Lawmakers turn down on bill on crisis

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In a blow to the Finance Ministry, the House of Representatives on Thursday refused to pass a bill that would set in place a contingency plan to help the country deal with the threat of an economic crisis.

The bill, dubbed the financial system safety net (JPSK), is crucial in preventing a possible systemic threat to the financial sector, and has currently been temporarily enacted by the government in the form of regulation-in-lieu-of-law.

“The proposed JPSK law may lead to moral hazards by granting the finance minister greater power,” said Taufiq Hidayat of the Golkar Party, the House’s largest faction.

Legislators also fear the responsibility and authority it entails may give rise to abuses of power, more so because the government and the central bank will be immune from future prosecution over their policies.

Under the bill, a team called the Financial System Stability Committee (KSSK), headed by the finance minister and with the central bank governor as a member, will have full authority to launch concerted measures to cushion any threat to the financial system.

These include the immediate release of taxpayer money to bail out banks and non-banking financial institutions.

KSSK-initiated measures will not be subject to future litigation should they flop, but they can be prosecuted should a criminal act be involved.

“The immunity of Bank Indonesia and the government (from prosecution) is in question,” said Martowo Mitrohardjono of the National Mandate Party (PAN).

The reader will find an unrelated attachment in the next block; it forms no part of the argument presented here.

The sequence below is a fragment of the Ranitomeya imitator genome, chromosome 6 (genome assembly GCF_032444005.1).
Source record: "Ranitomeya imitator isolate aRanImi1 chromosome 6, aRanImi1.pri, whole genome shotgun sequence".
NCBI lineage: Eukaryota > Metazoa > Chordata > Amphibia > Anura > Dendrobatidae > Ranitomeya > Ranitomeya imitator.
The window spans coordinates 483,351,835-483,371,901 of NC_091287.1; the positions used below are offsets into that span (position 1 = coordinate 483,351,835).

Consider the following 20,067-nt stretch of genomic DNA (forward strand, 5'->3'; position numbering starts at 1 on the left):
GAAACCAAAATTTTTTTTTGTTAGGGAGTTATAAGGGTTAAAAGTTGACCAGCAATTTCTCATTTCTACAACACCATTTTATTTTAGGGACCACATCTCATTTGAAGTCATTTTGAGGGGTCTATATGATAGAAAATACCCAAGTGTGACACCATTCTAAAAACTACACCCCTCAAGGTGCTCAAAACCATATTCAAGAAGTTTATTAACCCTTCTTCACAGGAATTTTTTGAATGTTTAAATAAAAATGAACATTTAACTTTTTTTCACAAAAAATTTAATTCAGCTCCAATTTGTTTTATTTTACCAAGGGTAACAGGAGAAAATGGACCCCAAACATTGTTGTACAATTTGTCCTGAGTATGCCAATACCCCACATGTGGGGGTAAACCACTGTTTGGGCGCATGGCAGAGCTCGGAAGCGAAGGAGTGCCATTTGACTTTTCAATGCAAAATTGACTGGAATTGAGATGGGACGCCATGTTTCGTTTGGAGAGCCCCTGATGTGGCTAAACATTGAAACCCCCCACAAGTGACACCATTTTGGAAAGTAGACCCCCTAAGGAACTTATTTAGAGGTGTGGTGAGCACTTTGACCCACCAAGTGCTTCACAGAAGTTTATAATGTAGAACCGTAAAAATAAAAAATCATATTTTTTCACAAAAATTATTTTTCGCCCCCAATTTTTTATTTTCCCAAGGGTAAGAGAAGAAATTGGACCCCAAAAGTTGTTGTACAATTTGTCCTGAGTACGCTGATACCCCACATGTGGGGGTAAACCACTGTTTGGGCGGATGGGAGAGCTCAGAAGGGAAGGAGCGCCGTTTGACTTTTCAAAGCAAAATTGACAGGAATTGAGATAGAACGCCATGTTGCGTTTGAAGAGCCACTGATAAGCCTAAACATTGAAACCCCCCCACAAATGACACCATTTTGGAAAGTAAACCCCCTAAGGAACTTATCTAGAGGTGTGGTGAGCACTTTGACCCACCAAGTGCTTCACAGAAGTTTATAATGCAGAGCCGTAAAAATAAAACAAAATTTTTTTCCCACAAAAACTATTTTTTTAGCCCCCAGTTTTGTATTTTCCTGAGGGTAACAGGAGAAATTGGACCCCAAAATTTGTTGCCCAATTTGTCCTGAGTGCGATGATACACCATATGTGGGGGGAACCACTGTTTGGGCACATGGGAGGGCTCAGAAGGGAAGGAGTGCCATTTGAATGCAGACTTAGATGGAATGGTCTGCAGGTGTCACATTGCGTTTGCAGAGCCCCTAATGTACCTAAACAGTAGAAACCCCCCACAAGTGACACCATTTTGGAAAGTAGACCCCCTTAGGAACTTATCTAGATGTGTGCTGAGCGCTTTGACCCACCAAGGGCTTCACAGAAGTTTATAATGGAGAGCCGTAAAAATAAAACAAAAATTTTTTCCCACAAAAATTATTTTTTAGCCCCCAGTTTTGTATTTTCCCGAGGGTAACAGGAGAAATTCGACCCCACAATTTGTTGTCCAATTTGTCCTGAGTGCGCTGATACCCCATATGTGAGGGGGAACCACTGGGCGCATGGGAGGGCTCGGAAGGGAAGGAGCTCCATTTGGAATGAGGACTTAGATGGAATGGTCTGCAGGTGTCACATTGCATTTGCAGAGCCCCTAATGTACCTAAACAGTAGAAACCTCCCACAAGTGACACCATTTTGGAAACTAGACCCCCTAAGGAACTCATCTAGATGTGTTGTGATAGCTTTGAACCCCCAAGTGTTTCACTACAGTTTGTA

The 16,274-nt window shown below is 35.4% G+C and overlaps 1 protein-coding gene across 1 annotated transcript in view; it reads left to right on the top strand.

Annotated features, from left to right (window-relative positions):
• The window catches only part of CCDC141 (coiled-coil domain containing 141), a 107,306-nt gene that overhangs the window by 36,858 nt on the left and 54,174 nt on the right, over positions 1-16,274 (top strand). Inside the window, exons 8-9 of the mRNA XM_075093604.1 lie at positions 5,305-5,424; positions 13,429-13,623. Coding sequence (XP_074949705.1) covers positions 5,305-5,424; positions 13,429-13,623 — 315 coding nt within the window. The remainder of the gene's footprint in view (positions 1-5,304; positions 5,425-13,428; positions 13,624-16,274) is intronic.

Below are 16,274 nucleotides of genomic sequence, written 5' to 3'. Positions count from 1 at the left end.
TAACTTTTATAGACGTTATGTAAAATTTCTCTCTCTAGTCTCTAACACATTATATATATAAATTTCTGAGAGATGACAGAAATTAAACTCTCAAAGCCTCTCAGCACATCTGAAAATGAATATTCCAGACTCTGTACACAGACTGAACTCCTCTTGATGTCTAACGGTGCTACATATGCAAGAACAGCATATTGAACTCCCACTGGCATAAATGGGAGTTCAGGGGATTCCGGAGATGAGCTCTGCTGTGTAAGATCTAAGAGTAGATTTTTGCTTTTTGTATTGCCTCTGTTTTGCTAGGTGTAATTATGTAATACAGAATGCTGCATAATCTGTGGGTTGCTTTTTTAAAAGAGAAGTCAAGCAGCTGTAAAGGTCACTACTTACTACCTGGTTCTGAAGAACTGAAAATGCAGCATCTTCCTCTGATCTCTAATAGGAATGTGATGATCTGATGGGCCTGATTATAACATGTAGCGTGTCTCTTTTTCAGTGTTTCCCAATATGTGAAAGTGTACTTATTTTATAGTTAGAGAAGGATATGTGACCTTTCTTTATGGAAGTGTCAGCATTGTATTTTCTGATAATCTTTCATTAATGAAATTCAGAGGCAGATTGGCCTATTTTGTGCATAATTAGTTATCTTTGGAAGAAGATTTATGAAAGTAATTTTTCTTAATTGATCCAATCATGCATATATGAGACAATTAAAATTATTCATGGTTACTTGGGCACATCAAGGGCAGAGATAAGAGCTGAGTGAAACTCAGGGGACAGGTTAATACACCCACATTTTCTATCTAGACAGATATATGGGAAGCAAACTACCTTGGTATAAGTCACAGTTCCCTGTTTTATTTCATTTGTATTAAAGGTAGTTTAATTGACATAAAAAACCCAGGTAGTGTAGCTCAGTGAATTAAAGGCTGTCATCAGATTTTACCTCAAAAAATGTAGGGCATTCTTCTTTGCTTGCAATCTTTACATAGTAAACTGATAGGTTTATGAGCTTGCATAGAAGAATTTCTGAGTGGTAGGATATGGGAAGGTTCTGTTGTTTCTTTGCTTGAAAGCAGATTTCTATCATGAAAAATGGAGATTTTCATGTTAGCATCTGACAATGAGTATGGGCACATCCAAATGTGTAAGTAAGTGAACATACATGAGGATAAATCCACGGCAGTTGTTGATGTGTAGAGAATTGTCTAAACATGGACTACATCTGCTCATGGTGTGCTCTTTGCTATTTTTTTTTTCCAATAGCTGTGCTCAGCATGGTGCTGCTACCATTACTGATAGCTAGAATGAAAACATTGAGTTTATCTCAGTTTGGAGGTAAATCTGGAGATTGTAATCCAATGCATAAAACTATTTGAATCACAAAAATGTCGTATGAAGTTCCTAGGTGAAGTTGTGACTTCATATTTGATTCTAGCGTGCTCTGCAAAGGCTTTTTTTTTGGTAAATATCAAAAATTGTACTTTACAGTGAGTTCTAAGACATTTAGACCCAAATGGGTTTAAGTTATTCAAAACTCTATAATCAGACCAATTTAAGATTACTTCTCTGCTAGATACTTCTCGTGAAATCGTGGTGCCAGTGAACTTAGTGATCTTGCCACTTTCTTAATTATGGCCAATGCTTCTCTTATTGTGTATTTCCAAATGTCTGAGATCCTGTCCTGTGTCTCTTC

House Speaker Agung Laksono asked the government to submit a new bill on the JPSK before Jan. 19 next year.

The government issued the regulation-in-lieu-of-law on the JPSK on Oct. 16, following the stock market rout and currency depreciation that were indicative of a looming economic crisis.

The regulation will expire on Jan. 15, 2009.

In response to the House decision, Finance Minister Sri Mulyani Indrawati said the government would submit a revised bill soon.

“Some factions rejected the proposed bill, while others asked for more elaboration. Their concerns will be accommodated in the bill,” she said.

She also ensured there would be no “power vacuum” in the effort to safeguard the economy against external threats, saying the government had prepared other mechanisms.

“We will use all existing mechanisms, including Article 23 of the 2009 state budget law, the BI law, and the memorandum of understanding between BI and the Finance Ministry (signed in 2004 to establish a financial system stability committee),” she said.

Under Article 23, the government is allowed under certain conditions to allocate new spending not stated in the budget, or shift spending allocations between programs or between government agencies to protect the economy.

Faction stance on the bill

Reject the bill
1. Indonesian Democratic Party of Struggle (PDI-P)
2. National Mandate Party (PAN)
3. Reform Star Party (PBR)
4. National Awakening Party (PKB)

Disagree with the bill
1. Golkar Party
2. Democratic Pioneer Star (BPD)

Agree with the bill
1. Democratic Party
2. United Development Party (PPP)
3. Prosperous Peace Party (PDS)
4. Prosperous Justice Party (PKS)

Concerns raised
1. Immunity arrangement for government and BI
2. Overconcentration of power
3. Undermining of central bank’s independence
4. Shrinking role for legislators
5. Sketchy funding for bailouts


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